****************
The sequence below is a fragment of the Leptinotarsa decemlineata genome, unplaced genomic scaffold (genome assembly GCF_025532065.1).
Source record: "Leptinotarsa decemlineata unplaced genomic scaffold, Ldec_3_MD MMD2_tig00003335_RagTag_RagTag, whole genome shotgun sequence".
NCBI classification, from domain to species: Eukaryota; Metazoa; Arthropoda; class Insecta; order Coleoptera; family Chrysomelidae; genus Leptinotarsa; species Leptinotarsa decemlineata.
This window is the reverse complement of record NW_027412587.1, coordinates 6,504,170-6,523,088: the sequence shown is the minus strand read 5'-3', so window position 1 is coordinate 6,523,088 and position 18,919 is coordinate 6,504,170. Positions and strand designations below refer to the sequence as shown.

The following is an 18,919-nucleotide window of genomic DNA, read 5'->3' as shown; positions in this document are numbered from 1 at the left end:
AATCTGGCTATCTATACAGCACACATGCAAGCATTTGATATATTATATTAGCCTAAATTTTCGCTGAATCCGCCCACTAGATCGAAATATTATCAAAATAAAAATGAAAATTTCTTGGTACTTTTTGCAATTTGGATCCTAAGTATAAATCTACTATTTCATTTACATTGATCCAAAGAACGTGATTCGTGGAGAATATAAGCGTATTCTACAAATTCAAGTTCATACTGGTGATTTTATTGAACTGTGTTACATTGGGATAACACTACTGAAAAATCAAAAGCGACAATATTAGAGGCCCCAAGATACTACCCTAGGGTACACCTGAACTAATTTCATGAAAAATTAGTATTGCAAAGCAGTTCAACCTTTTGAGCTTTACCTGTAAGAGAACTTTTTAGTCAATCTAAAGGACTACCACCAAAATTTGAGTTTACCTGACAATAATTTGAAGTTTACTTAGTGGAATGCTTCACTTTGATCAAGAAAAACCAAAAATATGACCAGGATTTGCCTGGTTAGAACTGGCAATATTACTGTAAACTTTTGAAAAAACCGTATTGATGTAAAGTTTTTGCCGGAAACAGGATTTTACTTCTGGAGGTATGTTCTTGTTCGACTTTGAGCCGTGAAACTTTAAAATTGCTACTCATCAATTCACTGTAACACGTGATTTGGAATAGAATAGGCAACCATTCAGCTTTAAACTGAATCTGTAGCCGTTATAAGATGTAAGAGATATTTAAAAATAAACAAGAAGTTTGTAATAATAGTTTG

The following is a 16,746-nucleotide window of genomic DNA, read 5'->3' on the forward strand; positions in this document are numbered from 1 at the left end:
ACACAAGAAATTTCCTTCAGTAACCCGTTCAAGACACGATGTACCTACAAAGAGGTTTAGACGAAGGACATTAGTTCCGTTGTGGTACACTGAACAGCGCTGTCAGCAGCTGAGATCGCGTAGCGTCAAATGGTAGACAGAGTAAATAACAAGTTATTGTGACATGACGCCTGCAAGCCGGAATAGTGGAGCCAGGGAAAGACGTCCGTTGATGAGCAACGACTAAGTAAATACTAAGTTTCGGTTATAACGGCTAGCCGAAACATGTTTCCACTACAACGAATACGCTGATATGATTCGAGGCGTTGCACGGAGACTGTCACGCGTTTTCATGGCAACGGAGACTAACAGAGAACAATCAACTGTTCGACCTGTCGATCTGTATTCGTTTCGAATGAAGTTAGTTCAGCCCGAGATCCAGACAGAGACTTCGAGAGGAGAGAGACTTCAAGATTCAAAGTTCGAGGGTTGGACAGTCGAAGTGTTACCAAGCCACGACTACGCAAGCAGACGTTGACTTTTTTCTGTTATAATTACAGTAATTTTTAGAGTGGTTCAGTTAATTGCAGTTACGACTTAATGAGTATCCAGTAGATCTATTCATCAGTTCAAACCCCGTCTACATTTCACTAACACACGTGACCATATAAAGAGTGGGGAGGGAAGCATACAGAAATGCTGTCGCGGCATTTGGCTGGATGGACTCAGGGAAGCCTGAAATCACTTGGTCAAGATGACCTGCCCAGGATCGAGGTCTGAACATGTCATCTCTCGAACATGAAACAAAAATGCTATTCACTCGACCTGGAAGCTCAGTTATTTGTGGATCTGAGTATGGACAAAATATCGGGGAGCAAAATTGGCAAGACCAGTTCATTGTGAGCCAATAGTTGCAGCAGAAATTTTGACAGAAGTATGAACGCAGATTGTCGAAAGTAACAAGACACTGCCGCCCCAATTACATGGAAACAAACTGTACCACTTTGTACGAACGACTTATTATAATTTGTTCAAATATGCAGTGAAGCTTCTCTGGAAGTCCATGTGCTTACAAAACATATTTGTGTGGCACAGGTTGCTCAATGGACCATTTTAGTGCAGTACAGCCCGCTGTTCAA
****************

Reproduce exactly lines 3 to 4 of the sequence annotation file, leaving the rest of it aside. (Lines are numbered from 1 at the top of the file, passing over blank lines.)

NCBI classification, from domain to species: Eukaryota; Metazoa; Arthropoda; class Insecta; order Coleoptera; family Chrysomelidae; genus Leptinotarsa; species Leptinotarsa decemlineata.
This window is the reverse complement of record NW_027412587.1, coordinates 6,504,170-6,523,088: the sequence shown is the minus strand read 5'-3', so window position 1 is coordinate 6,523,088 and position 18,919 is coordinate 6,504,170. Positions and strand designations below refer to the sequence as shown.